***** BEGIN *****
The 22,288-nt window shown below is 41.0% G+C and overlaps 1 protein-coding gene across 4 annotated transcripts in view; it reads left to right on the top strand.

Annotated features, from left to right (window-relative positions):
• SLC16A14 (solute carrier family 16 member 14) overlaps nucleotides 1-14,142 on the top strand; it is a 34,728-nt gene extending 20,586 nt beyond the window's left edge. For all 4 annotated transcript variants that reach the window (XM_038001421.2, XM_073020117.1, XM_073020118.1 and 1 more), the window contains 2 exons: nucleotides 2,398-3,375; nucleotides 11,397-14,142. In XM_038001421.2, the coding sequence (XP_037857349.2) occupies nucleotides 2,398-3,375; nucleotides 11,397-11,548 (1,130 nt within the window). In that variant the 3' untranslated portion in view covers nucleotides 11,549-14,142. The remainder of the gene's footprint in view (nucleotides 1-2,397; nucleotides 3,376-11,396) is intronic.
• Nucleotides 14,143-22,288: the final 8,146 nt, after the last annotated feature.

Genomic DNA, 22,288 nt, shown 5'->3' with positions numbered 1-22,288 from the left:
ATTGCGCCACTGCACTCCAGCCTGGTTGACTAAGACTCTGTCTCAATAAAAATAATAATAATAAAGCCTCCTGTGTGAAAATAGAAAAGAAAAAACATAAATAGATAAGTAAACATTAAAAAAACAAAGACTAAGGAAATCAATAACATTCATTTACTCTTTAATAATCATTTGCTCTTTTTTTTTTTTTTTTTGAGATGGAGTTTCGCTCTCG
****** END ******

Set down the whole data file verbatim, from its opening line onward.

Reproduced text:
The 22,288-nt window shown below is 41.0% G+C and overlaps 1 protein-coding gene across 4 annotated transcripts in view; it reads left to right on the top strand.

Annotated features, from left to right (window-relative positions):
• SLC16A14 (solute carrier family 16 member 14) overlaps nucleotides 1-14,142 on the top strand; it is a 34,728-nt gene extending 20,586 nt beyond the window's left edge. For all 4 annotated transcript variants that reach the window (XM_038001421.2, XM_073020117.1, XM_073020118.1 and 1 more), the window contains 2 exons: nucleotides 2,398-3,375; nucleotides 11,397-14,142. In XM_038001421.2, the coding sequence (XP_037857349.2) occupies nucleotides 2,398-3,375; nucleotides 11,397-11,548 (1,130 nt within the window). In that variant the 3' untranslated portion in view covers nucleotides 11,549-14,142. The remainder of the gene's footprint in view (nucleotides 1-2,397; nucleotides 3,376-11,396) is intronic.
• Nucleotides 14,143-22,288: the final 8,146 nt, after the last annotated feature.

Genomic DNA, 22,288 nt, shown 5'->3' with positions numbered 1-22,288 from the left:
ATTGCGCCACTGCACTCCAGCCTGGTTGACTAAGACTCTGTCTCAATAAAAATAATAATAATAAAGCCTCCTGTGTGAAAATAGAAAAGAAAAAACATAAATAGATAAGTAAACATTAAAAAAACAAAGACTAAGGAAATCAATAACATTCATTTACTCTTTAATAATCATTTGCTCTTTTTTTTTTTTTTTTTGAGATGGAGTTTCGCTCTCG